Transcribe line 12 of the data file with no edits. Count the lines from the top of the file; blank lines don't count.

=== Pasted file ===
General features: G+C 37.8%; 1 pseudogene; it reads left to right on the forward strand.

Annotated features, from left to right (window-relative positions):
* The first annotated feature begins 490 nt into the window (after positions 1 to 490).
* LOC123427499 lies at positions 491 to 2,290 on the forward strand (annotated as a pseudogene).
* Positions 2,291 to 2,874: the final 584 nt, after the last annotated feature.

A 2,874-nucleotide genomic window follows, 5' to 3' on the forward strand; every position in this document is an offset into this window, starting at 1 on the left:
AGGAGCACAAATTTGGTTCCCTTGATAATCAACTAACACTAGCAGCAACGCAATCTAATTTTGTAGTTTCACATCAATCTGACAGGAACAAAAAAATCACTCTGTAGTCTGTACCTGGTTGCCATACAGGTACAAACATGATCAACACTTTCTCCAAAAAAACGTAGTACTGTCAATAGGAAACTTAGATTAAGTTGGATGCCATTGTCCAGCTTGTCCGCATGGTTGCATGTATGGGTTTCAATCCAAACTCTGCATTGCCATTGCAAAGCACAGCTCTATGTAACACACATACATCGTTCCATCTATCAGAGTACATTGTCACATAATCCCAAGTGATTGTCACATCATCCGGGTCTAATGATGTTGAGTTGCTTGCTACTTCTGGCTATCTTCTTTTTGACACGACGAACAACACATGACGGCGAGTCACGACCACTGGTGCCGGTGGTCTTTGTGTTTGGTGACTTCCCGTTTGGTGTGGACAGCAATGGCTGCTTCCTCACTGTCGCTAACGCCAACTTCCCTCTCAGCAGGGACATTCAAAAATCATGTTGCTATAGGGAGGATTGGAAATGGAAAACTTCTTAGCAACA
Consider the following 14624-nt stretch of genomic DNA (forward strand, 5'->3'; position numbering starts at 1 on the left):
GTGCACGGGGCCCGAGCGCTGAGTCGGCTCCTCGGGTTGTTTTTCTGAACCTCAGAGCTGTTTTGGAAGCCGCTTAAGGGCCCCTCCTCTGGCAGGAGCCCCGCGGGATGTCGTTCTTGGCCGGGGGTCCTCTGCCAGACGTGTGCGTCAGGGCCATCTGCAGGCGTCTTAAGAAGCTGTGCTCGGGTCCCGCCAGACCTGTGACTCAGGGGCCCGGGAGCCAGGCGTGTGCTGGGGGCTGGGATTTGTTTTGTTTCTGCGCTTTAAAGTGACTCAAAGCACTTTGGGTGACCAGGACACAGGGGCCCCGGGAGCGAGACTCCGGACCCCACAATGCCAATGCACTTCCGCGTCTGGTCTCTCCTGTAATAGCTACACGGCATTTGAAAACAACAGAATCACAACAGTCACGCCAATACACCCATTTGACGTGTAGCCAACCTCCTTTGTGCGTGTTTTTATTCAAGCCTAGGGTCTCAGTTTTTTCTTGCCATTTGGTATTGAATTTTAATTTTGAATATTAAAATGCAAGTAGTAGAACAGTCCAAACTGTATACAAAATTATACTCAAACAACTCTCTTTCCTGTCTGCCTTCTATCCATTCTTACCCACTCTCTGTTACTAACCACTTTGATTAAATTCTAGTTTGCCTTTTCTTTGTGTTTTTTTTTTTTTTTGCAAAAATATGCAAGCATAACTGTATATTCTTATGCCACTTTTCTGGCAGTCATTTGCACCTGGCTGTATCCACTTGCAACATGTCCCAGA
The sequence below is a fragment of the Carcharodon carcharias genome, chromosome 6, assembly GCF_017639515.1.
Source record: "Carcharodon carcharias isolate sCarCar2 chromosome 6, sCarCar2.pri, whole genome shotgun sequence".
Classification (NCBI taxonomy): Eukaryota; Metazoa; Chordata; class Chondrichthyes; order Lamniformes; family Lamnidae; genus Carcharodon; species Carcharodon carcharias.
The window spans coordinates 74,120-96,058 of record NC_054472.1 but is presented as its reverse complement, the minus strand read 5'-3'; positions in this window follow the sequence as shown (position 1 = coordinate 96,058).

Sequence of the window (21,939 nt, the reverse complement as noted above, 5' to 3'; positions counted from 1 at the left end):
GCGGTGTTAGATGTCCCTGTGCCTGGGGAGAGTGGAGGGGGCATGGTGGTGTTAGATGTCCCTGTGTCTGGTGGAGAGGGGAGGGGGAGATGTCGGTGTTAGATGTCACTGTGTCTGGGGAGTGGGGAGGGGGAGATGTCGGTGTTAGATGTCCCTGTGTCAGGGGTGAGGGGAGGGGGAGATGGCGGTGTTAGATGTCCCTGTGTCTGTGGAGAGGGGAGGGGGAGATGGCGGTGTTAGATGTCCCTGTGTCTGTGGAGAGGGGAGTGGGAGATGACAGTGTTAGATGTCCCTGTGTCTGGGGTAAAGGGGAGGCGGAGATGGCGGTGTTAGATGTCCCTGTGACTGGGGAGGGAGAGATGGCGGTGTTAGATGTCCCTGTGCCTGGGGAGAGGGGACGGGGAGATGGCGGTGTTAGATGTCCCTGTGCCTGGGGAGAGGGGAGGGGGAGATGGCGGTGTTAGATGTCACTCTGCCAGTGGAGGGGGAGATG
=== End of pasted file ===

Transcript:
Classification (NCBI taxonomy): Eukaryota; Metazoa; Chordata; class Chondrichthyes; order Lamniformes; family Lamnidae; genus Carcharodon; species Carcharodon carcharias.